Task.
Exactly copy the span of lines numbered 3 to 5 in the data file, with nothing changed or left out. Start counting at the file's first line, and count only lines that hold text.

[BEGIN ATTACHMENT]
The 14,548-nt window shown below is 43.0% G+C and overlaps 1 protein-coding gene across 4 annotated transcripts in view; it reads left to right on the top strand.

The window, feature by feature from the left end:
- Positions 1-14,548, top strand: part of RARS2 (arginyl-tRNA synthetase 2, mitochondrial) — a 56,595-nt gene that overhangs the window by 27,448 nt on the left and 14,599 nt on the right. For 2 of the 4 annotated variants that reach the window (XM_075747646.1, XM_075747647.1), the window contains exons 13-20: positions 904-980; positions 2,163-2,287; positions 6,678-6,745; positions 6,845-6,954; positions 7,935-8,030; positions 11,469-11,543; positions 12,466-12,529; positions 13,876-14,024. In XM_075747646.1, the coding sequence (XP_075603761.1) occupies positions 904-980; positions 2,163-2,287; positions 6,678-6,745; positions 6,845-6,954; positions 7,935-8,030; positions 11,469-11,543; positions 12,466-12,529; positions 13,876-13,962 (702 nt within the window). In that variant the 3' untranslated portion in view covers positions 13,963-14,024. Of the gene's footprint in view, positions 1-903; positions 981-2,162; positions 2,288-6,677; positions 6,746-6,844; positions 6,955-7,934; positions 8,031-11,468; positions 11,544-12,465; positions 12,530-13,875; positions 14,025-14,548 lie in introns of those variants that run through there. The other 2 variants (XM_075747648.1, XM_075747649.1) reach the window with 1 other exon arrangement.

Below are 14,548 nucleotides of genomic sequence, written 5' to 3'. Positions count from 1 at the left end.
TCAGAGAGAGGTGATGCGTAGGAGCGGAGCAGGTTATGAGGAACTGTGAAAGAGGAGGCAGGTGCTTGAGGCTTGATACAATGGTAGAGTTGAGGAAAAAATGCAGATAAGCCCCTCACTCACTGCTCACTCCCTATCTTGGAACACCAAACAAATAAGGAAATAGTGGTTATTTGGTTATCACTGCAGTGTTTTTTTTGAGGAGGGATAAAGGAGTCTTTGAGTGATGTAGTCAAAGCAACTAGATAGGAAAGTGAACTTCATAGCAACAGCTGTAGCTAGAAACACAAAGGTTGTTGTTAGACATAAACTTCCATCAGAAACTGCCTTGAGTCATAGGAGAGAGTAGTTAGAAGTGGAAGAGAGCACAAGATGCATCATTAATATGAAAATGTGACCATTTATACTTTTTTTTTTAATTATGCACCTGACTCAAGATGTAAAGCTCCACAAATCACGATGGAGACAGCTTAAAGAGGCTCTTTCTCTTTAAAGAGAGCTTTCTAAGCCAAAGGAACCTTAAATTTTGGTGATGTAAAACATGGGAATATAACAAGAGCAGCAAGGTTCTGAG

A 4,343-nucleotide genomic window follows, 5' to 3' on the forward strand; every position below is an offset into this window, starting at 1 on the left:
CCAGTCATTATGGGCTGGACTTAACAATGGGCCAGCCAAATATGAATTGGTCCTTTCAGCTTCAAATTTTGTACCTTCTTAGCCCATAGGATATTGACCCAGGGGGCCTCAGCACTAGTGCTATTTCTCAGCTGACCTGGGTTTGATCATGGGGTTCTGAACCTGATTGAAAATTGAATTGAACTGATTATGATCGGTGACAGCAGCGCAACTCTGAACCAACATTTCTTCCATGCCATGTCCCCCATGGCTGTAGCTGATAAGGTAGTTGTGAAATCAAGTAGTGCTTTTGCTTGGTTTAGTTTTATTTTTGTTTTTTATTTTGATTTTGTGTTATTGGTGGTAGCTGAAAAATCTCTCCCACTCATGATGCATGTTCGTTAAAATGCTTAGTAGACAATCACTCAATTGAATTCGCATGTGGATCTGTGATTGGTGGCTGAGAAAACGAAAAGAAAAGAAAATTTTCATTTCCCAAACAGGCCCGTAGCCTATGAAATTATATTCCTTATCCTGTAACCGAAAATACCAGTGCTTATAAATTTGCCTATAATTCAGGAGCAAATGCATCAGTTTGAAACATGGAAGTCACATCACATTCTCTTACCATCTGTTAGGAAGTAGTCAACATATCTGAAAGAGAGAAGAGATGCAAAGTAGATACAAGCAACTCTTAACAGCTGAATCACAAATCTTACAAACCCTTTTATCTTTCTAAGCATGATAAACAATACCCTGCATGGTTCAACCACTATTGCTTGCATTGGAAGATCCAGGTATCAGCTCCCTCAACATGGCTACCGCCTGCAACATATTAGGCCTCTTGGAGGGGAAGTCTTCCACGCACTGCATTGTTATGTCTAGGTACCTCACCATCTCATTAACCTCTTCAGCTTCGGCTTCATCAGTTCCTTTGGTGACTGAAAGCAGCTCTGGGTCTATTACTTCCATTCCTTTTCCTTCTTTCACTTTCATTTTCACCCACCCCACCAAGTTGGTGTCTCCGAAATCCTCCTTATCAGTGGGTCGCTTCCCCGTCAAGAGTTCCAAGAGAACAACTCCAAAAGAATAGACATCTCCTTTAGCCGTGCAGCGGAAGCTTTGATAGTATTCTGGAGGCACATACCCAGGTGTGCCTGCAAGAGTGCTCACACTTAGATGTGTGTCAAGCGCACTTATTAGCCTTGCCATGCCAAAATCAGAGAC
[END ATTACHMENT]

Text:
- Positions 1-14,548, top strand: part of RARS2 (arginyl-tRNA synthetase 2, mitochondrial) — a 56,595-nt gene that overhangs the window by 27,448 nt on the left and 14,599 nt on the right. For 2 of the 4 annotated variants that reach the window (XM_075747646.1, XM_075747647.1), the window contains exons 13-20: positions 904-980; positions 2,163-2,287; positions 6,678-6,745; positions 6,845-6,954; positions 7,935-8,030; positions 11,469-11,543; positions 12,466-12,529; positions 13,876-14,024. In XM_075747646.1, the coding sequence (XP_075603761.1) occupies positions 904-980; positions 2,163-2,287; positions 6,678-6,745; positions 6,845-6,954; positions 7,935-8,030; positions 11,469-11,543; positions 12,466-12,529; positions 13,876-13,962 (702 nt within the window). In that variant the 3' untranslated portion in view covers positions 13,963-14,024. Of the gene's footprint in view, positions 1-903; positions 981-2,162; positions 2,288-6,677; positions 6,746-6,844; positions 6,955-7,934; positions 8,031-11,468; positions 11,544-12,465; positions 12,530-13,875; positions 14,025-14,548 lie in introns of those variants that run through there. The other 2 variants (XM_075747648.1, XM_075747649.1) reach the window with 1 other exon arrangement.

Below are 14,548 nucleotides of genomic sequence, written 5' to 3'. Positions count from 1 at the left end.
TCAGAGAGAGGTGATGCGTAGGAGCGGAGCAGGTTATGAGGAACTGTGAAAGAGGAGGCAGGTGCTTGAGGCTTGATACAATGGTAGAGTTGAGGAAAAAATGCAGATAAGCCCCTCACTCACTGCTCACTCCCTATCTTGGAACACCAAACAAATAAGGAAATAGTGGTTATTTGGTTATCACTGCAGTGTTTTTTTTGAGGAGGGATAAAGGAGTCTTTGAGTGATGTAGTCAAAGCAACTAGATAGGAAAGTGAACTTCATAGCAACAGCTGTAGCTAGAAACACAAAGGTTGTTGTTAGACATAAACTTCCATCAGAAACTGCCTTGAGTCATAGGAGAGAGTAGTTAGAAGTGGAAGAGAGCACAAGATGCATCATTAATATGAAAATGTGACCATTTATACTTTTTTTTTTAATTATGCACCTGACTCAAGATGTAAAGCTCCACAAATCACGATGGAGACAGCTTAAAGAGGCTCTTTCTCTTTAAAGAGAGCTTTCTAAGCCAAAGGAACCTTAAATTTTGGTGATGTAAAACATGGGAATATAACAAGAGCAGCAAGGTTCTGAG